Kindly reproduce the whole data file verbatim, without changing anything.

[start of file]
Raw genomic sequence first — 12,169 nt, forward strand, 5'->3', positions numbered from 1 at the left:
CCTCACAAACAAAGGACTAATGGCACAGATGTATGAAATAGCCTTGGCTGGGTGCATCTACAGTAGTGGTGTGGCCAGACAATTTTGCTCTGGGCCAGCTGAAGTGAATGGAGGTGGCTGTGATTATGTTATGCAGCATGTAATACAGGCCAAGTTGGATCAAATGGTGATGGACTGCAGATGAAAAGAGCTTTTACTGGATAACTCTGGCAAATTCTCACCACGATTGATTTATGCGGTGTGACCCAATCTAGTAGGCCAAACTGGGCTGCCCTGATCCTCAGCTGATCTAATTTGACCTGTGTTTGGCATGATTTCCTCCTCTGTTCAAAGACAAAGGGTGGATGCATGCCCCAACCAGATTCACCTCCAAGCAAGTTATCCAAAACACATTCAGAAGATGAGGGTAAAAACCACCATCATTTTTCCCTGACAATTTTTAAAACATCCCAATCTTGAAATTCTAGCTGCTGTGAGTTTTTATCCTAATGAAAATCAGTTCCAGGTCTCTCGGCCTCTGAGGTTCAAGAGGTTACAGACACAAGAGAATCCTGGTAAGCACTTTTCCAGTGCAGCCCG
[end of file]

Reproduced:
Raw genomic sequence first — 12,169 nt, forward strand, 5'->3', positions numbered from 1 at the left:
CCTCACAAACAAAGGACTAATGGCACAGATGTATGAAATAGCCTTGGCTGGGTGCATCTACAGTAGTGGTGTGGCCAGACAATTTTGCTCTGGGCCAGCTGAAGTGAATGGAGGTGGCTGTGATTATGTTATGCAGCATGTAATACAGGCCAAGTTGGATCAAATGGTGATGGACTGCAGATGAAAAGAGCTTTTACTGGATAACTCTGGCAAATTCTCACCACGATTGATTTATGCGGTGTGACCCAATCTAGTAGGCCAAACTGGGCTGCCCTGATCCTCAGCTGATCTAATTTGACCTGTGTTTGGCATGATTTCCTCCTCTGTTCAAAGACAAAGGGTGGATGCATGCCCCAACCAGATTCACCTCCAAGCAAGTTATCCAAAACACATTCAGAAGATGAGGGTAAAAACCACCATCATTTTTCCCTGACAATTTTTAAAACATCCCAATCTTGAAATTCTAGCTGCTGTGAGTTTTTATCCTAATGAAAATCAGTTCCAGGTCTCTCGGCCTCTGAGGTTCAAGAGGTTACAGACACAAGAGAATCCTGGTAAGCACTTTTCCAGTGCAGCCCG